Keep in mind also that you get what you pay for. You are not going to be able to convert the vast majority of lead magnet contacts into customers. I strongly recommend hiring an email marketing expert to build out and optimize your email drip campaign. This will vastly improve your closing rates.

Home Services Campaigns

Home services is a bit tricky to answer and depends on the type of service involved. Recurring services such as home cleaning can work perfectly well on either platform. Whether somebody is or isn’t considering home cleaning or may be looking to switch services, this type of offer has wide appeal. Simply targeting homeowners above a certain income level with a great introductory offer can easily generate leads on Facebook Ads. Likewise, running “home cleaning” paid search keywords is going to generate a bunch of leads. In this case I’d run on both platforms and then redistribute your budget based on what’s working best.

Likewise, painting can work on either platform since many homes can use a fresh coat of paint, it’s simply a matter of the owner procrastinating.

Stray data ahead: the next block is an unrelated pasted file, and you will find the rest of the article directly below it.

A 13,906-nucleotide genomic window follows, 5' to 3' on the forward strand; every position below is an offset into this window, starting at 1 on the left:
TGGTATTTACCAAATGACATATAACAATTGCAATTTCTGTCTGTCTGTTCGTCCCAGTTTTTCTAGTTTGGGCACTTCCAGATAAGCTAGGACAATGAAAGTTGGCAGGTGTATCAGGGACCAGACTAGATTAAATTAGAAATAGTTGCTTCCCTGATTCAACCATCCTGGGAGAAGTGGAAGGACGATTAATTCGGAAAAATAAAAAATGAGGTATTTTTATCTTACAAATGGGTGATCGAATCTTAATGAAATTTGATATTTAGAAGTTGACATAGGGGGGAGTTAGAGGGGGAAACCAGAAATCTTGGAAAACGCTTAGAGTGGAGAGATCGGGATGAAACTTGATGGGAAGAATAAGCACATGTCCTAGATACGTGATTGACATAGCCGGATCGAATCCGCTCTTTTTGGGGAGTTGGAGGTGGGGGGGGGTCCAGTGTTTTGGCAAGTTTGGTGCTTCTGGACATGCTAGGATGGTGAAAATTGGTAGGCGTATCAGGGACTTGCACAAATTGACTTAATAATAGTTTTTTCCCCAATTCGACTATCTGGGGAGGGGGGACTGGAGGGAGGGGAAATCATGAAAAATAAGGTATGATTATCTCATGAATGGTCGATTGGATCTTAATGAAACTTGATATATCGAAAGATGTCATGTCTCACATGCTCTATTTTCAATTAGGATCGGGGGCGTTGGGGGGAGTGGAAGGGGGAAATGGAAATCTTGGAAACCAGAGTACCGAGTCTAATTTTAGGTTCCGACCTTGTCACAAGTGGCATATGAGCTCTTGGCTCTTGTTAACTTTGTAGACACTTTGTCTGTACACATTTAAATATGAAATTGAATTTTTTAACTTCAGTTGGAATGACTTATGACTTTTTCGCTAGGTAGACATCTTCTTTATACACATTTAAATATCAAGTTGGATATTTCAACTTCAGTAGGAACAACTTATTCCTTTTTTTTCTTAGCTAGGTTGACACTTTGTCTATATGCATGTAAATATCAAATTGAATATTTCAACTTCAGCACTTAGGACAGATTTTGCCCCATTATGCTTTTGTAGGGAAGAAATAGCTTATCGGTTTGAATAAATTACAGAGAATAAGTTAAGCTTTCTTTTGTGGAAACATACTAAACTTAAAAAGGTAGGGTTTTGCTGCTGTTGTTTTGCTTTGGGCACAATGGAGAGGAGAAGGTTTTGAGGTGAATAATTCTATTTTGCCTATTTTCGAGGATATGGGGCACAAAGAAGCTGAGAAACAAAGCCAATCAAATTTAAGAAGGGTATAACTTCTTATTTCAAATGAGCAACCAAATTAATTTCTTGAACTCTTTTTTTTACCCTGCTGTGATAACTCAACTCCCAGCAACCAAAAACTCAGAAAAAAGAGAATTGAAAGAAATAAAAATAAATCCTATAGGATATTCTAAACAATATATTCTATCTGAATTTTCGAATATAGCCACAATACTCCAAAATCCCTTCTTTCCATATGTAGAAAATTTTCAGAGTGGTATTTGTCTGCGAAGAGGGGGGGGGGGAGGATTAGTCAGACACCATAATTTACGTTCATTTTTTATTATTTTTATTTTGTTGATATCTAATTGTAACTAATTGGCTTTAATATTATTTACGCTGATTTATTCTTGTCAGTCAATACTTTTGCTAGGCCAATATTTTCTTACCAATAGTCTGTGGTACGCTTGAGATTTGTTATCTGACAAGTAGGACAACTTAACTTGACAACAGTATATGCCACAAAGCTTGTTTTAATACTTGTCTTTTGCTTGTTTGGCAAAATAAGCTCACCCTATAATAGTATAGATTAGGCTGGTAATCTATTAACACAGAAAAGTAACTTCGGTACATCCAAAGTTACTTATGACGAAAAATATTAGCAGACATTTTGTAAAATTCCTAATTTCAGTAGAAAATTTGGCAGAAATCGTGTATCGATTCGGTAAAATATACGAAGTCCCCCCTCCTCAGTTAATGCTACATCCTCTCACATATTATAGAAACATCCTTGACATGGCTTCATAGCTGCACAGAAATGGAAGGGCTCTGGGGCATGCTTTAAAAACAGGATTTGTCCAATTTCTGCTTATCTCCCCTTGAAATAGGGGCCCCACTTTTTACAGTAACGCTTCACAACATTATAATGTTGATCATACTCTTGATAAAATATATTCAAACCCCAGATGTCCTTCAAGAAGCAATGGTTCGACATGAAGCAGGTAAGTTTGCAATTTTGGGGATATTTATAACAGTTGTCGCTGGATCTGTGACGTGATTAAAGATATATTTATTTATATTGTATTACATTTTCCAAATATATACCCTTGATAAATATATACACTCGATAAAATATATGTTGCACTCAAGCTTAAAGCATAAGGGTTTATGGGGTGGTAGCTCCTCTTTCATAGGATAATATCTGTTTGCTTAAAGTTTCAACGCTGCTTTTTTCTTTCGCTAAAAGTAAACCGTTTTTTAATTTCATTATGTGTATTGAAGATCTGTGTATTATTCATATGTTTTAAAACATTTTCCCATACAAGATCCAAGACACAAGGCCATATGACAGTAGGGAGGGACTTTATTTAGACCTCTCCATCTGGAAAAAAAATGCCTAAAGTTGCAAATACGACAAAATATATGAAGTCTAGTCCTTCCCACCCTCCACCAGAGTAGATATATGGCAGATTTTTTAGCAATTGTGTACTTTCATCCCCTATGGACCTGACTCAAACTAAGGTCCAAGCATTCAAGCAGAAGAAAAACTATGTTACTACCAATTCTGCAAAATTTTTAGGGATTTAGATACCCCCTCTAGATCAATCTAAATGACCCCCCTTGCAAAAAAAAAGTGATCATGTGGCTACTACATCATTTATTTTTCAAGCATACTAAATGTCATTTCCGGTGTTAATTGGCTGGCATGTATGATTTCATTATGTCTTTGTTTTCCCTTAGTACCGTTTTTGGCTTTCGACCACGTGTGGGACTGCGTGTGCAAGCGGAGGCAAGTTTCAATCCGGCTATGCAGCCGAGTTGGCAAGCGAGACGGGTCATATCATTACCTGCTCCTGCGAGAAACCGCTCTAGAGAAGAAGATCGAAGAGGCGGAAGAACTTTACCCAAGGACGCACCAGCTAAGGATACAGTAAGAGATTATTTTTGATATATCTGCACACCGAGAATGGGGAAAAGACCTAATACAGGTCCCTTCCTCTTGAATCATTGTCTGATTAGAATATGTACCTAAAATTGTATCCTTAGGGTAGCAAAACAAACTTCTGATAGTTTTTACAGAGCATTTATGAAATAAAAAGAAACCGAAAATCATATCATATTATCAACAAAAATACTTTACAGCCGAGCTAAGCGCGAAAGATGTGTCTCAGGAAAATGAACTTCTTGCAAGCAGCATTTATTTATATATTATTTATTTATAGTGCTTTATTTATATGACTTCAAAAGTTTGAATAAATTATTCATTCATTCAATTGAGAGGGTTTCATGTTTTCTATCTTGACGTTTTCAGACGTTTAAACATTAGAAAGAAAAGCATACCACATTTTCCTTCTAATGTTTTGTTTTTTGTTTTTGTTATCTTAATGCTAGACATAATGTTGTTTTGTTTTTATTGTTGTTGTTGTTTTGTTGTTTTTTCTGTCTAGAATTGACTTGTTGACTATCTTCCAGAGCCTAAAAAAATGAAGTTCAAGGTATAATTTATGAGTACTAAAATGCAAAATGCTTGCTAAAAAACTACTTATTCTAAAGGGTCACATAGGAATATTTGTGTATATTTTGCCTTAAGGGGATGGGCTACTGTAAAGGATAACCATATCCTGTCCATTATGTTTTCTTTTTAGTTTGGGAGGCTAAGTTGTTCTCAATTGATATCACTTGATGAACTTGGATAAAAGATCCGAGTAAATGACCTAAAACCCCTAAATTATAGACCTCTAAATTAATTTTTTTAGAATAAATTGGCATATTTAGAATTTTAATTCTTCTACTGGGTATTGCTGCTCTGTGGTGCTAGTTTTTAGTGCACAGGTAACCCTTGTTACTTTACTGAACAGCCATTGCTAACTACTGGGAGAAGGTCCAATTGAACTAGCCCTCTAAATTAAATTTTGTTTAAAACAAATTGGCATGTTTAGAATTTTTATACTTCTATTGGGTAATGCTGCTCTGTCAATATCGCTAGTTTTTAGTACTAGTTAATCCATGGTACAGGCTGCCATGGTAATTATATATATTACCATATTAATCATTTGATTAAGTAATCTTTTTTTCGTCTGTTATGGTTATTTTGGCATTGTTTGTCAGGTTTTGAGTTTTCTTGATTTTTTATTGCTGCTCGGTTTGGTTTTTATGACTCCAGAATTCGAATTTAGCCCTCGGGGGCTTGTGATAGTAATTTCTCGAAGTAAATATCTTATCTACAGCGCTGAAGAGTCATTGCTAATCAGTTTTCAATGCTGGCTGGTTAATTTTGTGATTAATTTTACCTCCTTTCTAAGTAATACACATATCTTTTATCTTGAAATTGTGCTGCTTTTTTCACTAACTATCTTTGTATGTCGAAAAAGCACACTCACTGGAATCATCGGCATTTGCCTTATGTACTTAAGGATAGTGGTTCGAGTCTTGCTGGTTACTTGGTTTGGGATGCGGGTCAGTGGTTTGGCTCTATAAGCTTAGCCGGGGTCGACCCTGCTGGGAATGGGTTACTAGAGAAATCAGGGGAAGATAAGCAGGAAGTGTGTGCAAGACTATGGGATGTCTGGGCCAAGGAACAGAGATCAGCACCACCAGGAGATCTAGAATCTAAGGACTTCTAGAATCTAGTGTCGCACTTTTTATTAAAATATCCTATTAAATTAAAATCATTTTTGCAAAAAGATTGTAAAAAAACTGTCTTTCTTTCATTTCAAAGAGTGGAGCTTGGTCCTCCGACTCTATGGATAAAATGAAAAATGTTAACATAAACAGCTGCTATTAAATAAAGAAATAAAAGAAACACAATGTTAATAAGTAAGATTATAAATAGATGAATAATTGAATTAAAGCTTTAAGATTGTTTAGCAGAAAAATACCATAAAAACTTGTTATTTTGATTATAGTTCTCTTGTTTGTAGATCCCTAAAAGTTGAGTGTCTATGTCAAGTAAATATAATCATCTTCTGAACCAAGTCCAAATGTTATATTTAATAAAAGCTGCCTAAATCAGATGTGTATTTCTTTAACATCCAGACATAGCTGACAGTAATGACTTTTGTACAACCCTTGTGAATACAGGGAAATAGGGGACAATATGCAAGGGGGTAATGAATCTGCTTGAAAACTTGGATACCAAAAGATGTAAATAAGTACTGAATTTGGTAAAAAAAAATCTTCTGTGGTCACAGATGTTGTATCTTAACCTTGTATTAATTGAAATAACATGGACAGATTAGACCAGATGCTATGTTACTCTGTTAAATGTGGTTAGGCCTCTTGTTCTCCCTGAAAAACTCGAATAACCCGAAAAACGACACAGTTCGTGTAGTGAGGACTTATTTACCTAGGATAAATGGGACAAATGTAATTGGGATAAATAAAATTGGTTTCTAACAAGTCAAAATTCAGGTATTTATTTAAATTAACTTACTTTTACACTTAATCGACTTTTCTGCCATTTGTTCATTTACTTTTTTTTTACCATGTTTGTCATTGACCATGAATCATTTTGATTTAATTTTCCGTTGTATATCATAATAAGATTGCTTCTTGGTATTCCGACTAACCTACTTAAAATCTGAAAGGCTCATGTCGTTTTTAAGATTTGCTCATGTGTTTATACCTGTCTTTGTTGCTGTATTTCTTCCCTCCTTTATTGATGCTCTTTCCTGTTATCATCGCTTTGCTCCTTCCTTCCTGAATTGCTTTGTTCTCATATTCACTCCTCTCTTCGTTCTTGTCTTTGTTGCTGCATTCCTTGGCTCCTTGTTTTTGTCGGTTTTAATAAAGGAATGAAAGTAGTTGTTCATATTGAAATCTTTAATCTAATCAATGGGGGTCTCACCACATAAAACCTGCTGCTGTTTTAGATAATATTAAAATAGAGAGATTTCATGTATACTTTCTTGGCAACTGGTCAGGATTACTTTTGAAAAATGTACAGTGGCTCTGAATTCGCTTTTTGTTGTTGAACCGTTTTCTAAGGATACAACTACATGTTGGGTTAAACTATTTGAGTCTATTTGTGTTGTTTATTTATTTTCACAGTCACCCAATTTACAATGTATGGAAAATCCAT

Home Repair

Specific one-time services such as household repairs are generally going to work much better on Google Ads. The reason for this is that most of your Facebook target audience for that type of offer doesn’t have any need for it. Think through a situation with a washing machine repair.  The need is pretty urgent for most consumers, they are not going to wait for months to take care of this. That’s where responding with a timely search ad is going to work way better than social media ads targeting homeowners.

eCommerce Campaigns

eCommerce needs to be divided into a few different categories based on sales value.

Low Ticket Items

It used to be that Facebook Ads were a license to print money for low-cost consumer products. Unfortunately, times have changed. With Apple’s roll-out of new privacy controls, Facebook performance has declined sharply. This has left many consumer products companies scrambling for an alternative.